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Issue Date: April 2006 Issue


Get Smart

Make your home work for you.  A host of "smart technology" products and design trends aimed at entertaining can help you make the most out of your home.


Beth Stallings

What’s your home’s IQ?

Does it know when to start dinner or how you like the lighting in the family room?

Our homes are becoming more attuned to our needs thanks to new design ideas and upgrade options ranging from security systems to smart ovens to heated floors that promise to make our home lives safer, easier and more comfortable.

“What we’re seeing is a lot of items to make the home a convenience,” says Bo Knez, owner of Knez Construction in Perry Township, a building and remodeling firm.

One of the most common ways convenience meets function is through simple wiring, or wireless networking. Everything from lighting to heat to security to music can be controlled by a single keypad, remote control or computer.

Then there are the gadgets such as a plant watering system by Smarthome — it can hold up to seven liters of water and be programmed to quench the thirst of up to 14 plants — and a tankless, virtually silent toilet by TOTO, complete with a soft-close toilet seat and warmer.

Many of these new technologies are worked into the design of higher-end new homes and custom-specified to a client’s needs, Knez says. However, the square footage or price of the home doesn’t matter; it all depends on what you’re willing to spend.

Amenities that go beyond the usual fall into a category Knez calls “smart house technology.”
Knez mentions Whirpool’s Polara refrigerator/range, which sells for around $1,500, as one example. You can store a ready-to-bake casserole in this intelligent, conventional-sized oven, program it to begin cooking at a specific time, and then program it to refrigerate the cooked casserole if no one is home to remove it.

“The 21st-century home means having the right wiring, cables and Internet,” says Dennis Hutson, owner of ADS Security Systems Inc. in Willoughby.

Home media centers, which can be easily hidden away in a cabinet, can network radio, CD players and iPods. The system is controlled by plasma-screen touch keypads capable of sending sound to each room. Even more convenient, a media server similar to a computer hard drive can be installed and filled with MP3 music files, which can in turn be searched, shuffled and played throughout the house.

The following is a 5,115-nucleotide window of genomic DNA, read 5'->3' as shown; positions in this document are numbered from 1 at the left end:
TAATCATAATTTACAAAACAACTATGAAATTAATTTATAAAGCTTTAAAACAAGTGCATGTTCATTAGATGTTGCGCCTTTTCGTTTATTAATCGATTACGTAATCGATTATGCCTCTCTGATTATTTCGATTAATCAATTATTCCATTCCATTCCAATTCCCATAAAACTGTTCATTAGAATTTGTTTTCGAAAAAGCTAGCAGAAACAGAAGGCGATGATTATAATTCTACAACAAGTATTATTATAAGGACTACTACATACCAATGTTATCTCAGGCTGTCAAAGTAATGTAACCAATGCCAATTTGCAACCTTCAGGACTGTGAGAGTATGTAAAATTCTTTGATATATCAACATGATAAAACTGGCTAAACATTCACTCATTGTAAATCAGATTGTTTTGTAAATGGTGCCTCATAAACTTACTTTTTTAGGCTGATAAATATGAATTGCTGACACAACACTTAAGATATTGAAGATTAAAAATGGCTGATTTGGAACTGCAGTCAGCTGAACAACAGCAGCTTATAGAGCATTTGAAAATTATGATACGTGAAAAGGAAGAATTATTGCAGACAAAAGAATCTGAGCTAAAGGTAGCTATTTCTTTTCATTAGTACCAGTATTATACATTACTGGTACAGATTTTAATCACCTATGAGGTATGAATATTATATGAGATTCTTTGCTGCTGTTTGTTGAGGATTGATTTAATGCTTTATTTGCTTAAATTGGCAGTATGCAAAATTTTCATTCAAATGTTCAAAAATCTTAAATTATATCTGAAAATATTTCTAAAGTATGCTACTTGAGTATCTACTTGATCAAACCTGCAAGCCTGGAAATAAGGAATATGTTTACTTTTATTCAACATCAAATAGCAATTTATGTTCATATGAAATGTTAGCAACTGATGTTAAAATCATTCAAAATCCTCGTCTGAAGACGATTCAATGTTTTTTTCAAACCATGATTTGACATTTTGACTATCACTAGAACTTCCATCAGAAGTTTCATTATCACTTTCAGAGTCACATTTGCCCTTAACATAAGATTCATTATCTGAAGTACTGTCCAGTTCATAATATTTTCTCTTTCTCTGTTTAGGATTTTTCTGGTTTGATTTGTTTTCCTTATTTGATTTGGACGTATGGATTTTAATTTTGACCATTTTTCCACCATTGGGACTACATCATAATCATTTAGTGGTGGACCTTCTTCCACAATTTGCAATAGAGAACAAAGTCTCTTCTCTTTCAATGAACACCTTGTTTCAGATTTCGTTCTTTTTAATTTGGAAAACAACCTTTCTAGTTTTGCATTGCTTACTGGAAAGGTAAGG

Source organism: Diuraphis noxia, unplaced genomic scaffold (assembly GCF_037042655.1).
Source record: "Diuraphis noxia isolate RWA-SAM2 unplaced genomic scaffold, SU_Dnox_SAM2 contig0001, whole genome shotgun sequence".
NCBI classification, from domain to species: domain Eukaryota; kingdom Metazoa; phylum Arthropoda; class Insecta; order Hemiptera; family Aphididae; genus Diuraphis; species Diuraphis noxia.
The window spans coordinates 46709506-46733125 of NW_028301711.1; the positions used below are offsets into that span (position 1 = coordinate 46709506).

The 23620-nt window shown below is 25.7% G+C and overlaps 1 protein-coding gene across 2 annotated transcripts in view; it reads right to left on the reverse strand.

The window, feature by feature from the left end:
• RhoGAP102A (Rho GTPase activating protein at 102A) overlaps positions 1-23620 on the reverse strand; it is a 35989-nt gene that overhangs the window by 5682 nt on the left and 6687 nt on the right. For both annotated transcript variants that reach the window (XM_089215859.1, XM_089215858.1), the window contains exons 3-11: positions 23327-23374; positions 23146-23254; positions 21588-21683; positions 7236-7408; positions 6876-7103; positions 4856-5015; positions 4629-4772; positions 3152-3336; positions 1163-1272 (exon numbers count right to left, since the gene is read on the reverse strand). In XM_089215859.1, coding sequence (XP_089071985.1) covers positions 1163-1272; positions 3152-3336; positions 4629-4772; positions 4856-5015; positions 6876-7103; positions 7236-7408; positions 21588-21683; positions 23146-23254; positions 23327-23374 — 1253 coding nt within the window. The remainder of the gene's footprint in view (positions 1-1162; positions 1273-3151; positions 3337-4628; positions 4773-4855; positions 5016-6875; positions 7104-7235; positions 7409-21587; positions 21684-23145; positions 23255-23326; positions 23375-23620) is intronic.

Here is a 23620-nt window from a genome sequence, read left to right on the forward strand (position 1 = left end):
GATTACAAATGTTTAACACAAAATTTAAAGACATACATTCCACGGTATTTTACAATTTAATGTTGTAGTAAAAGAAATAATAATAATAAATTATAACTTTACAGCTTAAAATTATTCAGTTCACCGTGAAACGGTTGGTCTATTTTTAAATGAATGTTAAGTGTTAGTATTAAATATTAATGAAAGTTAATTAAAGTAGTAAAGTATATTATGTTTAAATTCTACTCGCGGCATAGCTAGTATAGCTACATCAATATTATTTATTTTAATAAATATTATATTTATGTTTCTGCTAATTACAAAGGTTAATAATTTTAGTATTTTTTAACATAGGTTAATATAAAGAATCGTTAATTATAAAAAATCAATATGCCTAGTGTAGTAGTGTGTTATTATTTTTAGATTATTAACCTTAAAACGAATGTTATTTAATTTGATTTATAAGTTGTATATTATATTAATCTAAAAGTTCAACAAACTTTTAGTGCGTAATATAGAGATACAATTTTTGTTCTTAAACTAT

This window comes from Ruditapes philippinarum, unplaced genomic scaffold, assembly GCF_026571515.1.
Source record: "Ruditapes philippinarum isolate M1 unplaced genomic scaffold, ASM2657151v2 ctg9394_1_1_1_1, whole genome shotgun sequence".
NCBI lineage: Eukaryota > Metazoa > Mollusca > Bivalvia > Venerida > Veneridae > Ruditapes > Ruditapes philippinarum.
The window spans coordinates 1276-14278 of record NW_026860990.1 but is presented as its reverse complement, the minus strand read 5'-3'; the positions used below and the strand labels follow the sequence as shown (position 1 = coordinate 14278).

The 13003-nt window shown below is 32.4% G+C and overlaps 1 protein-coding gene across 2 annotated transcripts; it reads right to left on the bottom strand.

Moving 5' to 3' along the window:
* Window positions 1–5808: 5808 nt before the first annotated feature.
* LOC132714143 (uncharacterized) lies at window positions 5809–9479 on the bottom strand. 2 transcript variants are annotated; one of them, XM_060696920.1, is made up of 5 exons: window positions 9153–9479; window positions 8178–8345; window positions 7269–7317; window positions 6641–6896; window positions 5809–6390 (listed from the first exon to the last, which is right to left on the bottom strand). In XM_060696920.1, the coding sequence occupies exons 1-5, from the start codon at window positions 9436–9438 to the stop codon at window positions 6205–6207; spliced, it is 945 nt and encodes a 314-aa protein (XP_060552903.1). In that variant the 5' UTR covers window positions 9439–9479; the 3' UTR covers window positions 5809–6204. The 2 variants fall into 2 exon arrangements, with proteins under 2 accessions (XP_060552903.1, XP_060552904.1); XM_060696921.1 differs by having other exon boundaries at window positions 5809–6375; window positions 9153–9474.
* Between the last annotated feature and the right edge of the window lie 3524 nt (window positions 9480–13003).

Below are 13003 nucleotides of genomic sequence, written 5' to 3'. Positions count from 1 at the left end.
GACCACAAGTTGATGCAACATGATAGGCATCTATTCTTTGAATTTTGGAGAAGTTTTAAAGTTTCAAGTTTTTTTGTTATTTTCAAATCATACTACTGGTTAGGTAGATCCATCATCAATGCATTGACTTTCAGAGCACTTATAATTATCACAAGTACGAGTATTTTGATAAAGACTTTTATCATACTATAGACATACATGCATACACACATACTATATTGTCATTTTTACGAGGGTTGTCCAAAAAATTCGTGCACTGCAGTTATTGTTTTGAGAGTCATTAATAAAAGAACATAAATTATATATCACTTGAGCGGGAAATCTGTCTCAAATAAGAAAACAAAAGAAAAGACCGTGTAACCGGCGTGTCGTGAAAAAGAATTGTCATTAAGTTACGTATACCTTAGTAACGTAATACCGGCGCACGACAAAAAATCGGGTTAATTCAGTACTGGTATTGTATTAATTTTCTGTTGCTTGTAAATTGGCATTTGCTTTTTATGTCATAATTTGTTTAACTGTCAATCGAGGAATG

These days, it’s all about speakers set in ceilings and walls or above cabinets to match room colors and have a “clean, neat look,” Hutson says. Smarthome even offers camouflaged speakers designed to look like rocks (everything from river stones to desert rock) that are ideal for blending into the design of your patio.

Aside from gadgets, homeowners are beginning to re-evaluate their living spaces as well, trying to make rooms as useful as the technology that furnishes them.

“Functionality is extremely important. People want true spaces that are actually used,” Knez points out, adding that formal living rooms have given way to family rooms and dens or offices that are more useful on a daily basis.

Some home offices not only offer wireless Internet, but also are specifically designed to be self-sustaining, with features such as half-baths, coffee areas and soundproof walls. The soundproof room offers a great amount of privacy to take important business calls without the distractions of the rest of the house interfering.

Other popular rooms Knez sees being built are in-home theaters, wine cellars and saunas

Plasma-screen televisions are just now getting to the point where they are affordable for homeowners, says Eric Golubitsky, vice president of sales for Cleveland/Pittsburgh-based System Modulation Integration for Lifestyle Enhancement, or S.M.I.L.E. Easily mounted on family room walls or in kitchens, the thin design of plasma-screen TVs saves space and makes rooms look bigger, eliminating the need for bulky entertainment centers.